About a week ago John Neil wrote an e-mail to the GAP forum asking about
the possibilities of byte compiling the library.
There are two different issues addressed in his e-mail, which I like to
discuss a little bit. First let us take a look at the libraries and the
time it takes to load them. Then in another e-mail I will discuss the
issue of the interpretation of GAP programs.
When you start GAP, it only reads '<gap-dir>/lib/init.g'. This file does
not contain any library functions (except some random stuff like
'ReadLib', 'ReadGrp', etc.). However, it contains lines of the form
AUTO( ReadLib( "combinat" ),
Factorial, Binomial, Bell, Stirling1, Stirling2, CombinationsA,
Such a statement makes the declares the functions (actually variables)
'Factorial', 'Binomial', etc. When such a variable, e.g., 'Factorial', is
evaluated GAP executes the statement 'ReadLib("combinat");'. This
statement will cause the file '<gap-lib>/lib/combinat.g' to be read, which
in turn contains the definition of 'Factorial' etc. The next time
'Factorial' is called it is already read, and need not be read again.
This does *not* take very long. On the DECstation 5000/120 I am using,
reading 'combinat.g' takes about 350 msecs. Note that 'combinat.g' is a
file with 1500 lines, defining 56 functions.
Of course you all know that there must be more to it, because you all know
that something as simple as 'Group( (1,2), (1,2,3) )' will take more than
5 secs for the first time. The problem is that this simple statement will
cause a lot of files to be read. If you want to trace this, set
'InfoRead1:=Print;' before executing 'Group( (1,2), (1,2,3) )' (I have
this set in my '.gaprc' file). This will give the following output (the
indentation is used to show which file is read from within which other
file. For example 'grphomom' is read from within 'group', and in turn
#I ReadLib( "group" ) #I ReadLib( "domain" ) #I ReadLib( "grpelms" ) #I ReadLib( "grphomom" ) #I ReadLib( "mapping" ) #I ReadLib( "operatio" ) #I ReadLib( "grpcoset" ) #I ReadLib( "grpprods" ) #I ReadLib( "lattgrp" ) #I ReadLib( "group" ) done #I ReadLib( "list" ) #I ReadLib( "list" ) done #I ReadLib( "permutat" ) #I ReadLib( "permgrp" ) #I ReadLib( "permoper" ) #I ReadLib( "permbckt" ) #I ReadLib( "permnorm" ) #I ReadLib( "permhomo" ) #I ReadLib( "permprod" ) #I ReadLib( "lattperm" ) #I ReadLib( "permutat" ) done
Those files account together for 23500 lines, and about 700 Kbyte. If one
looks closer at the profile one sees that about 30 % of the 5 secs are
spend reading the text files. This part could be improved by about a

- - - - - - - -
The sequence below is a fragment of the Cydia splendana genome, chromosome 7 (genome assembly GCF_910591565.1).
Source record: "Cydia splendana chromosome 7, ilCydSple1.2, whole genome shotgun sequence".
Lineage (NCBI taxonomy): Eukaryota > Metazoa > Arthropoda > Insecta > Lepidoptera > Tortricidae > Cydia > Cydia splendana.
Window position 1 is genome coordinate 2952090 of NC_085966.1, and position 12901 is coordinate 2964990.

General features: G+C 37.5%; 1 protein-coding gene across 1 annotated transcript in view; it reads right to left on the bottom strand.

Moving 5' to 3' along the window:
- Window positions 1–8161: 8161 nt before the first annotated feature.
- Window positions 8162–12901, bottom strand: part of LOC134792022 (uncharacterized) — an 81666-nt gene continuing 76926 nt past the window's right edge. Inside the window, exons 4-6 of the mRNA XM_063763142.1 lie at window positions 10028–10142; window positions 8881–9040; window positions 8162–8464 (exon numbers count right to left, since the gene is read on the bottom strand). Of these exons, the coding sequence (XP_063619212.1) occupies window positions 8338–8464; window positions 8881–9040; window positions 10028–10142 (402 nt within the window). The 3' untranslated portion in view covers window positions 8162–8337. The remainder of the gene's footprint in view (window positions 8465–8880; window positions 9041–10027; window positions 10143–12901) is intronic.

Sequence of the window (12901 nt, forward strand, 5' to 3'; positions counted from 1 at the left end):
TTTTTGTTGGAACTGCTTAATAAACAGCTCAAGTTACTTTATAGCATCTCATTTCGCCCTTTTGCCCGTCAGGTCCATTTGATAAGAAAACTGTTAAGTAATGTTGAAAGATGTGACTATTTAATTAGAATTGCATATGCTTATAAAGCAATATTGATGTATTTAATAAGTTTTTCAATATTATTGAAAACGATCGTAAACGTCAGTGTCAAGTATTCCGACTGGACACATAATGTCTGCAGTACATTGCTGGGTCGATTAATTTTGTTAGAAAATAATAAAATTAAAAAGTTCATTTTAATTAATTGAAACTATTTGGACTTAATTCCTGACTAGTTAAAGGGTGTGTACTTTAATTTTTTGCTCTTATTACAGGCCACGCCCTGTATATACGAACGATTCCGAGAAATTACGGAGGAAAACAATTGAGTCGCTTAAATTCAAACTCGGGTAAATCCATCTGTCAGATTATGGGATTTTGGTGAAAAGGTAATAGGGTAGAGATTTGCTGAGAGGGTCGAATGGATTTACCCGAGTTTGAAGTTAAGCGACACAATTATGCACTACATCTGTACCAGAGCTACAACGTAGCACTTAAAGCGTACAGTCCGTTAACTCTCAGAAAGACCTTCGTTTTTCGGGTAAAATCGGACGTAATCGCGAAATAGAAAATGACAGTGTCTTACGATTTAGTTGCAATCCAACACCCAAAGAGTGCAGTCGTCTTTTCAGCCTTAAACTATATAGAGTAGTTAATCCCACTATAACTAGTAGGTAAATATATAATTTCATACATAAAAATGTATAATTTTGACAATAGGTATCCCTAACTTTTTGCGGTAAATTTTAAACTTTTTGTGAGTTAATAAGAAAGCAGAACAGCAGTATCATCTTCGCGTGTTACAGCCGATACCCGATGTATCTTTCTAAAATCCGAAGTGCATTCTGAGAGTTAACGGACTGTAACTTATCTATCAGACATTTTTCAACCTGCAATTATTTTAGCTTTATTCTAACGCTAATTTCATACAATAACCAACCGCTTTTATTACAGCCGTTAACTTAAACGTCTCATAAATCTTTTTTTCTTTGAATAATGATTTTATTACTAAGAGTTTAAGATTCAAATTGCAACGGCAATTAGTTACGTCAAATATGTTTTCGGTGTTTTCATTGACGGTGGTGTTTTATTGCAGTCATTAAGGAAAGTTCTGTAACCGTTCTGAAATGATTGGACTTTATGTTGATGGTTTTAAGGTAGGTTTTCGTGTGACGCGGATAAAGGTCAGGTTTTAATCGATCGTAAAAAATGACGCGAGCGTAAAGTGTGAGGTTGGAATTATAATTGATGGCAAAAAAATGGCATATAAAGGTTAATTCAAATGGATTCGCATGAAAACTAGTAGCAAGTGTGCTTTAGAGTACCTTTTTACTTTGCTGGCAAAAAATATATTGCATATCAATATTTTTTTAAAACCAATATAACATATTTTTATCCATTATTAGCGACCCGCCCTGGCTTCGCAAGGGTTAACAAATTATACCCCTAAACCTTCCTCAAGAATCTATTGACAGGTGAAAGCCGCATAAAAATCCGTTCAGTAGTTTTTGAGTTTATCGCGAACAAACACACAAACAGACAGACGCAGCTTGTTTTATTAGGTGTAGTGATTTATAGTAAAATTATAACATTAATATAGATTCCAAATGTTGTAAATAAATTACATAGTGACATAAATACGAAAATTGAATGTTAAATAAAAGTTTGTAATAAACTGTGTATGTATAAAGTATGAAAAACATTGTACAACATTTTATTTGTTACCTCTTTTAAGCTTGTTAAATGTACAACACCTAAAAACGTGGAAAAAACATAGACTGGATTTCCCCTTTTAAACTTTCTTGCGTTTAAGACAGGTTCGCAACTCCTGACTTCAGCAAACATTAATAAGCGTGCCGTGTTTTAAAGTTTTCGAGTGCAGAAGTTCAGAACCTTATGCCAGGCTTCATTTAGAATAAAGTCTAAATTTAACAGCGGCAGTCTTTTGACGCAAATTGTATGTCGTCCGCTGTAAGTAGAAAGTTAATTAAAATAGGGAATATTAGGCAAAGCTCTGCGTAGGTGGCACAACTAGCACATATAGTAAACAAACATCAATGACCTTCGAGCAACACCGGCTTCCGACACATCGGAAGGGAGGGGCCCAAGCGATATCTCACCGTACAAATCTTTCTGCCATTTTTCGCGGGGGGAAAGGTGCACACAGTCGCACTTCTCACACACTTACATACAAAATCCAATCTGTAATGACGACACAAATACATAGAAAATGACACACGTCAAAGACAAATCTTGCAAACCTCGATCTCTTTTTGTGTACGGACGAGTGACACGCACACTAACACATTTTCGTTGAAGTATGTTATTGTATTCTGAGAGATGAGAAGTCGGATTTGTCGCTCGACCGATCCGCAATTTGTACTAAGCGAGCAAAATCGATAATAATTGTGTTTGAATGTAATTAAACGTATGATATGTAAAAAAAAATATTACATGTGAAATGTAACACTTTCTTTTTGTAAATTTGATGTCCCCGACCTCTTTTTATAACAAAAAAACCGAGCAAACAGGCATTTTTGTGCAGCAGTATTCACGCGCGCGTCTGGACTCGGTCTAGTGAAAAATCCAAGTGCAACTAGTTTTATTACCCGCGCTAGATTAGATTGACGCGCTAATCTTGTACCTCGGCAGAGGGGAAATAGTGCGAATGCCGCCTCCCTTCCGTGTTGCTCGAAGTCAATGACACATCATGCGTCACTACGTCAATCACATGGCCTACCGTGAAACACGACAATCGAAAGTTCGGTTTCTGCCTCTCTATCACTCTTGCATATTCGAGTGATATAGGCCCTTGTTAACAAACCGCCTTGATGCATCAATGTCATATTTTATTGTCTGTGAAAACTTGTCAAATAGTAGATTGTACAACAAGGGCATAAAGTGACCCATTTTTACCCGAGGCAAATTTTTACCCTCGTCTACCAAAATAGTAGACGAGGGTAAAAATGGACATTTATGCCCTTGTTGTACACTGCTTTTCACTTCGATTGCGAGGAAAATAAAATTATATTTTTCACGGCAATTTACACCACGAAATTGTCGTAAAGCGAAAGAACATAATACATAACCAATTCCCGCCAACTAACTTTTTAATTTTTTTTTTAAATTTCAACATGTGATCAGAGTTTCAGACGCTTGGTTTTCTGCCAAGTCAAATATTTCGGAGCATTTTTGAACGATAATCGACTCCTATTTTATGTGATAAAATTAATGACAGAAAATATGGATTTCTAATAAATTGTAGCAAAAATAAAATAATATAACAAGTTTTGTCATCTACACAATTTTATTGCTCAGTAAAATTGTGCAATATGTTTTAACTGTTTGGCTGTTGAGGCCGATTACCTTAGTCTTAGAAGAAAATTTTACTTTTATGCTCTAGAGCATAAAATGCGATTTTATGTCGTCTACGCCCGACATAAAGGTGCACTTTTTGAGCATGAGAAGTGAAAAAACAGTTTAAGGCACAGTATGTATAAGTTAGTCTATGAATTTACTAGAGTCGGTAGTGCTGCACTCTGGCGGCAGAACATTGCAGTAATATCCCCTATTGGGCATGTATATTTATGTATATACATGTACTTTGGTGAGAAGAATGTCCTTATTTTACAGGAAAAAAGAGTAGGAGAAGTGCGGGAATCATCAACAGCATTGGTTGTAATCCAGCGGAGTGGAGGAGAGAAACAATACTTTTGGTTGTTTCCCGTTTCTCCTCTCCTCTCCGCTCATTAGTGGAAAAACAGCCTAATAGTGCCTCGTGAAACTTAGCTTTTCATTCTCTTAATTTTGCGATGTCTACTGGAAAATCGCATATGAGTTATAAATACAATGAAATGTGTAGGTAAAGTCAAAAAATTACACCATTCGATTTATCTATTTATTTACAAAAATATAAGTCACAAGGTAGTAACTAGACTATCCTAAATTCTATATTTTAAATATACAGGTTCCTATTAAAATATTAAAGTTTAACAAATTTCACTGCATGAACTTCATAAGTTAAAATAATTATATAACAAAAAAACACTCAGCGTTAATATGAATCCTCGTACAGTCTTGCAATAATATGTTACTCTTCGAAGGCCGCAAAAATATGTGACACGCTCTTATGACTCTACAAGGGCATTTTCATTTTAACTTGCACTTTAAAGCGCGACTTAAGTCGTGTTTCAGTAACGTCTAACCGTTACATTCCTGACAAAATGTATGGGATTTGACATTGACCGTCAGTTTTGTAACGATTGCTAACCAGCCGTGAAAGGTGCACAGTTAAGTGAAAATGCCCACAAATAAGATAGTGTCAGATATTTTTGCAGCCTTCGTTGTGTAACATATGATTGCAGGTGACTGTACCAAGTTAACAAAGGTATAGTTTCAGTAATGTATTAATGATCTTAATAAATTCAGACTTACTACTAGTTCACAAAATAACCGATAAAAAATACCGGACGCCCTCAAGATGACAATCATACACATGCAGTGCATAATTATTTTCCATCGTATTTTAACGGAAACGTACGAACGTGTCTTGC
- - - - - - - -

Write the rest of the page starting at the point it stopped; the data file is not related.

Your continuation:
factor of 2. Another 30 % are spent in the scanner assembling the single
characters into symbols. This part could also be improved by a factor of
2. (This figures. 'wc', which does something somewhat simpler, needs
about 1 second to count the lines, words, and characters in those files).
The final 30 % are spent in the reader building the syntax trees. I see
no easy way to improve the performance of this part. Thus the whole time
could be reduced to about 3--4 seconds.
Now let us compare this with EMACS, which Neil mentiones in his e-mail.
EMACS takes about 16 seconds to read the file 'gnus.el' 3 times, which
amounts to about the same number of lines and bytes. Bytecompiling this
file and loading the byte compiled file 3 times still takes about 8
The point I want to make is that it is not the mechanism by which GAP
reads its library that makes this process slow. It is the pure amount of
code in the library. The total GAP library is currently about 86000 lines
and 2.8 MBytes. This is larger than the EMACS library (which, as of
version 18.58, is about 61000 lines and 2.2 MByte, including stuff like
'ada.el', 'vi.el', 'vip.el', etc.). And while you do most of your editing
with only a few of the library files of EMACS, almost any nontrivial
application of GAP will use (read) about half of the library.
Thus simply saving the syntax trees GAP builds to a disk file and
recalling them when needed would not help that much. Also note that this
is not what EMACS does. EMACS's byte compiled files contain the bytecode
for each function proper. However, they also contain the name of the
function defined, the description string of this function, and the
constant vector. In fact the bytecode is usually only a small part of
such a definition. I think that the most important reason why EMACS's
byte compiled files are read in faster than the corresponding source files
is that they contain no comments.
This is of course also an option for GAP. Take the library and remove all
the comments and unnecessary blanks. However, the effect is not that
dramatic. While the space is reduced by a factor of 2, the time is
reduced from 5.3 seconds to 4.3 seconds. This is probably because the
part of the scanner that drops the comments is pretty efficient.
Anyhow, there is another option, which EMACS and TeX use. One could load
(most) of the library, and then dump a core file. Then you modify this
core dump file (in an unfortunately very operating system dependent way)
and obtain a new executable. When you execute this file all the parts of
the library that where loaded when you produced this core dump will be
automatically loaded again. This is very much faster, because no
processing needs to be done at all, and also because the routines in the
UNIX kernel that copy a file into memory for execution are pretty much
optimized. We are investigating this possibility further, also in
connection with workspace files.
Tommorow more on the issue of interpreting GAP programs.
Martin Sch"onert, Martin.Schoenert@Math.RWTH-Aachen.DE, +49 241 804551
Lehrstuhl D f"ur Mathematik, Templergraben 64, RWTH, D 51 Aachen, Germany